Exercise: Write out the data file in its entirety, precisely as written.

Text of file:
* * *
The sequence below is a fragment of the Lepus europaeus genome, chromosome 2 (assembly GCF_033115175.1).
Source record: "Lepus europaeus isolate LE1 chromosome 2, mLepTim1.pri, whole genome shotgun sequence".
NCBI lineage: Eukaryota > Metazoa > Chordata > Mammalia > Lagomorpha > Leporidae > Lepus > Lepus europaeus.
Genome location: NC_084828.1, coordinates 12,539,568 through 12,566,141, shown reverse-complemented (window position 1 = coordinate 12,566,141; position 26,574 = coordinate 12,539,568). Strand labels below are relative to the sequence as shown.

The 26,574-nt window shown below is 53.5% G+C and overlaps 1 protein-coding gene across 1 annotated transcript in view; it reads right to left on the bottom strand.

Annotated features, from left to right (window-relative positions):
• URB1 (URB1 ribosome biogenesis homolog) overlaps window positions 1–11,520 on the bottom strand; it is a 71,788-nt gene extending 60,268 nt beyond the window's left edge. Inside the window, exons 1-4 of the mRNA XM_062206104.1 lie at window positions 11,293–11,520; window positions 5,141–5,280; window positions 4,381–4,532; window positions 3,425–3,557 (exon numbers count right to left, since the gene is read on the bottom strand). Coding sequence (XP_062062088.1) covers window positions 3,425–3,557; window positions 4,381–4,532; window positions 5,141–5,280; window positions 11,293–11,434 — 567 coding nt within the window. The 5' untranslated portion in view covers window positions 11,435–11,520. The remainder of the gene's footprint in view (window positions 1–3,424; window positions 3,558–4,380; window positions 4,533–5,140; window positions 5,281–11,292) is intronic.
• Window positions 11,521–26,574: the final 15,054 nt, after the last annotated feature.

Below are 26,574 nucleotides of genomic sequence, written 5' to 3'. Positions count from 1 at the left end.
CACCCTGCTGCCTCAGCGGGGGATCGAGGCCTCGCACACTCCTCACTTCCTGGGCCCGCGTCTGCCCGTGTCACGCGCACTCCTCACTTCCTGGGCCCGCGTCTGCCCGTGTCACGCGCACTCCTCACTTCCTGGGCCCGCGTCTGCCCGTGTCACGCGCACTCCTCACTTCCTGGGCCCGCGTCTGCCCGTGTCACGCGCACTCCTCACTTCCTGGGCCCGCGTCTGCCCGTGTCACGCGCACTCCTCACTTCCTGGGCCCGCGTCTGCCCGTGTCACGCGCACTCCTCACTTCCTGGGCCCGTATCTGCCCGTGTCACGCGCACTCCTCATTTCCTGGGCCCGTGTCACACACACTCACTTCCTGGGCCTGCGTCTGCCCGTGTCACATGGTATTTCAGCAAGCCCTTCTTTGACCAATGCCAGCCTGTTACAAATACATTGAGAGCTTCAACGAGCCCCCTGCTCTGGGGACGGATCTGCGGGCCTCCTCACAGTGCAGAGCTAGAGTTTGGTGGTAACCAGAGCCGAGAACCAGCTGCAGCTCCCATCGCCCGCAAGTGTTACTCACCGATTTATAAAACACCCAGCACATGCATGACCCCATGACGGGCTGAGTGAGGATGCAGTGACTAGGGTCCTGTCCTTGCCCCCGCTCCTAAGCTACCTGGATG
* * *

The sequence below is a fragment of the Lepus europaeus genome, chromosome 2 (assembly GCF_033115175.1).
Source record: "Lepus europaeus isolate LE1 chromosome 2, mLepTim1.pri, whole genome shotgun sequence".
NCBI lineage: Eukaryota > Metazoa > Chordata > Mammalia > Lagomorpha > Leporidae > Lepus > Lepus europaeus.
Genome location: NC_084828.1, coordinates 12,539,568 through 12,566,141, shown reverse-complemented (window position 1 = coordinate 12,566,141; position 26,574 = coordinate 12,539,568). Strand labels below are relative to the sequence as shown.

The 26,574-nt window shown below is 53.5% G+C and overlaps 1 protein-coding gene across 1 annotated transcript in view; it reads right to left on the bottom strand.

Annotated features, from left to right (window-relative positions):
• URB1 (URB1 ribosome biogenesis homolog) overlaps window positions 1–11,520 on the bottom strand; it is a 71,788-nt gene extending 60,268 nt beyond the window's left edge. Inside the window, exons 1-4 of the mRNA XM_062206104.1 lie at window positions 11,293–11,520; window positions 5,141–5,280; window positions 4,381–4,532; window positions 3,425–3,557 (exon numbers count right to left, since the gene is read on the bottom strand). Coding sequence (XP_062062088.1) covers window positions 3,425–3,557; window positions 4,381–4,532; window positions 5,141–5,280; window positions 11,293–11,434 — 567 coding nt within the window. The 5' untranslated portion in view covers window positions 11,435–11,520. The remainder of the gene's footprint in view (window positions 1–3,424; window positions 3,558–4,380; window positions 4,533–5,140; window positions 5,281–11,292) is intronic.
• Window positions 11,521–26,574: the final 15,054 nt, after the last annotated feature.

Below are 26,574 nucleotides of genomic sequence, written 5' to 3'. Positions count from 1 at the left end.
CACCCTGCTGCCTCAGCGGGGGATCGAGGCCTCGCACACTCCTCACTTCCTGGGCCCGCGTCTGCCCGTGTCACGCGCACTCCTCACTTCCTGGGCCCGCGTCTGCCCGTGTCACGCGCACTCCTCACTTCCTGGGCCCGCGTCTGCCCGTGTCACGCGCACTCCTCACTTCCTGGGCCCGCGTCTGCCCGTGTCACGCGCACTCCTCACTTCCTGGGCCCGCGTCTGCCCGTGTCACGCGCACTCCTCACTTCCTGGGCCCGCGTCTGCCCGTGTCACGCGCACTCCTCACTTCCTGGGCCCGTATCTGCCCGTGTCACGCGCACTCCTCATTTCCTGGGCCCGTGTCACACACACTCACTTCCTGGGCCTGCGTCTGCCCGTGTCACATGGTATTTCAGCAAGCCCTTCTTTGACCAATGCCAGCCTGTTACAAATACATTGAGAGCTTCAACGAGCCCCCTGCTCTGGGGACGGATCTGCGGGCCTCCTCACAGTGCAGAGCTAGAGTTTGGTGGTAACCAGAGCCGAGAACCAGCTGCAGCTCCCATCGCCCGCAAGTGTTACTCACCGATTTATAAAACACCCAGCACATGCATGACCCCATGACGGGCTGAGTGAGGATGCAGTGACTAGGGTCCTGTCCTTGCCCCCGCTCCTAAGCTACCTGGATG